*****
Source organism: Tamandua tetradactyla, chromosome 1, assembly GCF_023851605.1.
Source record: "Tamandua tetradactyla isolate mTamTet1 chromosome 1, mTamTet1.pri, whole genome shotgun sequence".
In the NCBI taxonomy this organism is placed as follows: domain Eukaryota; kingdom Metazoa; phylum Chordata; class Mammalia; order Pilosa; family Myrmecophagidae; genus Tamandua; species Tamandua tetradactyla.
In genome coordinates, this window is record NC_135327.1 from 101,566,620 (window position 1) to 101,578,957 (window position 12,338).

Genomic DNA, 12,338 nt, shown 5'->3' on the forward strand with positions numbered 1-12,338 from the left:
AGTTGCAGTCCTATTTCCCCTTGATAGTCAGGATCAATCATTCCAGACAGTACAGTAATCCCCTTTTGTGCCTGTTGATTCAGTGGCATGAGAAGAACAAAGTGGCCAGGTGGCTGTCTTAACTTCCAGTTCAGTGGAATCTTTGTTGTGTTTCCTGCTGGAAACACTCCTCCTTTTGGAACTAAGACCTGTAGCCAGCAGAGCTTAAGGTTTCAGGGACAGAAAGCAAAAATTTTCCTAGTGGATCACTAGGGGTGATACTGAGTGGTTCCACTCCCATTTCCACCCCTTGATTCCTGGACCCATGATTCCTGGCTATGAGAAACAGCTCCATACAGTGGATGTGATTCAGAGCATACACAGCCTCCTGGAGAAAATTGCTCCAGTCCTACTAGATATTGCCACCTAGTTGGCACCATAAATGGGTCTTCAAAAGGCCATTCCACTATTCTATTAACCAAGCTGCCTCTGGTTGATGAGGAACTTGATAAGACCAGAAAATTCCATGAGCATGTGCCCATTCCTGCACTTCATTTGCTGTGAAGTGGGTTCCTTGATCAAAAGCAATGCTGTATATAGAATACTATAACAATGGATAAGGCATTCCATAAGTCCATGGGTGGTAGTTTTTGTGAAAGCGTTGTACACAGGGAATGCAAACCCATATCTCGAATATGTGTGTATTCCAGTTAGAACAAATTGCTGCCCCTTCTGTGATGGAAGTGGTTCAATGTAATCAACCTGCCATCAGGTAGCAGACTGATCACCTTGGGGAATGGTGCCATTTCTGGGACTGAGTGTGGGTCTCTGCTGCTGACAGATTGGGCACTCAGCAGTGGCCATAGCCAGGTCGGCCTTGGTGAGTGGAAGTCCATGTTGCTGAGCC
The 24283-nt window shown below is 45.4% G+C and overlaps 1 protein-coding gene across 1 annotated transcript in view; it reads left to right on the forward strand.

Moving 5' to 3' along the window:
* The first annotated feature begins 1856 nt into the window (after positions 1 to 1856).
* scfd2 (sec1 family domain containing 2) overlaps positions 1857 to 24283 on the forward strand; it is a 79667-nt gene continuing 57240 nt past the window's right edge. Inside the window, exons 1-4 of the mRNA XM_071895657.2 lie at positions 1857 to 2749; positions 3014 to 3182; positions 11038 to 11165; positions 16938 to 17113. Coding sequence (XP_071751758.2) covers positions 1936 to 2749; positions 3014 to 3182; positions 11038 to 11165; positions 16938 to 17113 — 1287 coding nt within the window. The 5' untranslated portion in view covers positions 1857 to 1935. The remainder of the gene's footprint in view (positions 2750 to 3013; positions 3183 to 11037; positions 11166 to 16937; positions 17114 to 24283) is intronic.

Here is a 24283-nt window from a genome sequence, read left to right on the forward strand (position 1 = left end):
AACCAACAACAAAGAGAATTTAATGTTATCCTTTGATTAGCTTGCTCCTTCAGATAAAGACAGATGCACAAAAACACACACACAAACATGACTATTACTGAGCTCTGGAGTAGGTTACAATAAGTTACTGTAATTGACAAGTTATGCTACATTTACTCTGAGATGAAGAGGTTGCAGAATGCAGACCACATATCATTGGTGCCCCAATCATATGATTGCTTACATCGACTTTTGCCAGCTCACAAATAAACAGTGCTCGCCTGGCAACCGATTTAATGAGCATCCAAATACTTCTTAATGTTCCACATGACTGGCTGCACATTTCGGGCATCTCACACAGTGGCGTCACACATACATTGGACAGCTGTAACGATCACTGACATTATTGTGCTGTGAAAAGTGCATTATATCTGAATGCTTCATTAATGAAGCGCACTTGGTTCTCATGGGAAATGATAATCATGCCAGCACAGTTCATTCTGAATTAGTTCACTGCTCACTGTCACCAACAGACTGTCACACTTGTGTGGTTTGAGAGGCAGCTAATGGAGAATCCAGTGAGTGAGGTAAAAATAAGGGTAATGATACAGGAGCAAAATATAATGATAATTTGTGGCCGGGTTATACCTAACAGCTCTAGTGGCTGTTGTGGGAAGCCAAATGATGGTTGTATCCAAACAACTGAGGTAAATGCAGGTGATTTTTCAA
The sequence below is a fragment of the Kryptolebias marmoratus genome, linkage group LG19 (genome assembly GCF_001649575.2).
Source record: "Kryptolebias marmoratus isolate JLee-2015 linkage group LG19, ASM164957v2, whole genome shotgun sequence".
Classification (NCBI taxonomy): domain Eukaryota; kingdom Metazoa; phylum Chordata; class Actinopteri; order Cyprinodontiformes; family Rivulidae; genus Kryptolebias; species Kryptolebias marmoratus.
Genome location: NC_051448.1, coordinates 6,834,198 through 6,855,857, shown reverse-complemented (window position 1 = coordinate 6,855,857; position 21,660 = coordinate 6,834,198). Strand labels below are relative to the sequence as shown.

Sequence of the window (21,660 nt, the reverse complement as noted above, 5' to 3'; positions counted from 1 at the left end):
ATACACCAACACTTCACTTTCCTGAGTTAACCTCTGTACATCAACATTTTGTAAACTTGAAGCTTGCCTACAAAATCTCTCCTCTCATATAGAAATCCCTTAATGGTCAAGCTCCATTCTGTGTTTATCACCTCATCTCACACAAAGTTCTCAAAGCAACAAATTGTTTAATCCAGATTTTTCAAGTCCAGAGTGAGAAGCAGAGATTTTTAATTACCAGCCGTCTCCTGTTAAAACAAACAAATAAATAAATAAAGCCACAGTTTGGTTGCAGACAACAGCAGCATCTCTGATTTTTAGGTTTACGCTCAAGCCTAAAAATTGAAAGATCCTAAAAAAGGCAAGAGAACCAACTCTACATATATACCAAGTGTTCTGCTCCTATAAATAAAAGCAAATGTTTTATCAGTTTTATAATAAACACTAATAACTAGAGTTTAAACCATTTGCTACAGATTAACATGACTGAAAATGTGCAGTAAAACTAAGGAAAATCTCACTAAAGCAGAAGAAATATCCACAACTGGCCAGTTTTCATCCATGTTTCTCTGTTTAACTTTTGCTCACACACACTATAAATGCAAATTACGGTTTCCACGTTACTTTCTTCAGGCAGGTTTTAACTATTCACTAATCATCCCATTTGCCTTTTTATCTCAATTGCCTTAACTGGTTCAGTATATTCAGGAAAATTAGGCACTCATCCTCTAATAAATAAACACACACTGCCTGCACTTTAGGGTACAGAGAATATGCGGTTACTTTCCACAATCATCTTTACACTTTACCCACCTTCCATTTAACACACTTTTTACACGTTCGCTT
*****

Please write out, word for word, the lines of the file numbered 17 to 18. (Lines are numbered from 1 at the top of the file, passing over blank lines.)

Sequence of the window (21,660 nt, the reverse complement as noted above, 5' to 3'; positions counted from 1 at the left end):
ATACACCAACACTTCACTTTCCTGAGTTAACCTCTGTACATCAACATTTTGTAAACTTGAAGCTTGCCTACAAAATCTCTCCTCTCATATAGAAATCCCTTAATGGTCAAGCTCCATTCTGTGTTTATCACCTCATCTCACACAAAGTTCTCAAAGCAACAAATTGTTTAATCCAGATTTTTCAAGTCCAGAGTGAGAAGCAGAGATTTTTAATTACCAGCCGTCTCCTGTTAAAACAAACAAATAAATAAATAAAGCCACAGTTTGGTTGCAGACAACAGCAGCATCTCTGATTTTTAGGTTTACGCTCAAGCCTAAAAATTGAAAGATCCTAAAAAAGGCAAGAGAACCAACTCTACATATATACCAAGTGTTCTGCTCCTATAAATAAAAGCAAATGTTTTATCAGTTTTATAATAAACACTAATAACTAGAGTTTAAACCATTTGCTACAGATTAACATGACTGAAAATGTGCAGTAAAACTAAGGAAAATCTCACTAAAGCAGAAGAAATATCCACAACTGGCCAGTTTTCATCCATGTTTCTCTGTTTAACTTTTGCTCACACACACTATAAATGCAAATTACGGTTTCCACGTTACTTTCTTCAGGCAGGTTTTAACTATTCACTAATCATCCCATTTGCCTTTTTATCTCAATTGCCTTAACTGGTTCAGTATATTCAGGAAAATTAGGCACTCATCCTCTAATAAATAAACACACACTGCCTGCACTTTAGGGTACAGAGAATATGCGGTTACTTTCCACAATCATCTTTACACTTTACCCACCTTCCATTTAACACACTTTTTACACGTTCGCTT